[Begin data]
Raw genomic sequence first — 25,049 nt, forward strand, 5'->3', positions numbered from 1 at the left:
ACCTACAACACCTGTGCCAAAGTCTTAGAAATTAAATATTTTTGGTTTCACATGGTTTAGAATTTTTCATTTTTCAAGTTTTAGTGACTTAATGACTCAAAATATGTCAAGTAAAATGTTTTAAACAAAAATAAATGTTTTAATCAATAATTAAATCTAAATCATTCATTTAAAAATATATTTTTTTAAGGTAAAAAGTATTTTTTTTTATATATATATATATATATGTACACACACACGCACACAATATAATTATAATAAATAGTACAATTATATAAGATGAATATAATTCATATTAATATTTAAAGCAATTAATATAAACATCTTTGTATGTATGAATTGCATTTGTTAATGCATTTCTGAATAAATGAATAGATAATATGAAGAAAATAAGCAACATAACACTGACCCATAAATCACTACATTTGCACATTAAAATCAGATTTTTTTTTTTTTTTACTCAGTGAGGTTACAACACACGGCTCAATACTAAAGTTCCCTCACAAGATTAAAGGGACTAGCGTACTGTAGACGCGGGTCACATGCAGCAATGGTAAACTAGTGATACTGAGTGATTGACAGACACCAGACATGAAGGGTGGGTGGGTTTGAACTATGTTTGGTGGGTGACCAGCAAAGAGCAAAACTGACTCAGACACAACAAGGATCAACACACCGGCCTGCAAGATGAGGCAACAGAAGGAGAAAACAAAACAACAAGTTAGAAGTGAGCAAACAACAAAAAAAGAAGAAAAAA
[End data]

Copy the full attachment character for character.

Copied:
Raw genomic sequence first — 25,049 nt, forward strand, 5'->3', positions numbered from 1 at the left:
ACCTACAACACCTGTGCCAAAGTCTTAGAAATTAAATATTTTTGGTTTCACATGGTTTAGAATTTTTCATTTTTCAAGTTTTAGTGACTTAATGACTCAAAATATGTCAAGTAAAATGTTTTAAACAAAAATAAATGTTTTAATCAATAATTAAATCTAAATCATTCATTTAAAAATATATTTTTTTAAGGTAAAAAGTATTTTTTTTTATATATATATATATATATGTACACACACACGCACACAATATAATTATAATAAATAGTACAATTATATAAGATGAATATAATTCATATTAATATTTAAAGCAATTAATATAAACATCTTTGTATGTATGAATTGCATTTGTTAATGCATTTCTGAATAAATGAATAGATAATATGAAGAAAATAAGCAACATAACACTGACCCATAAATCACTACATTTGCACATTAAAATCAGATTTTTTTTTTTTTTTACTCAGTGAGGTTACAACACACGGCTCAATACTAAAGTTCCCTCACAAGATTAAAGGGACTAGCGTACTGTAGACGCGGGTCACATGCAGCAATGGTAAACTAGTGATACTGAGTGATTGACAGACACCAGACATGAAGGGTGGGTGGGTTTGAACTATGTTTGGTGGGTGACCAGCAAAGAGCAAAACTGACTCAGACACAACAAGGATCAACACACCGGCCTGCAAGATGAGGCAACAGAAGGAGAAAACAAAACAACAAGTTAGAAGTGAGCAAACAACAAAAAAAGAAGAAAAAA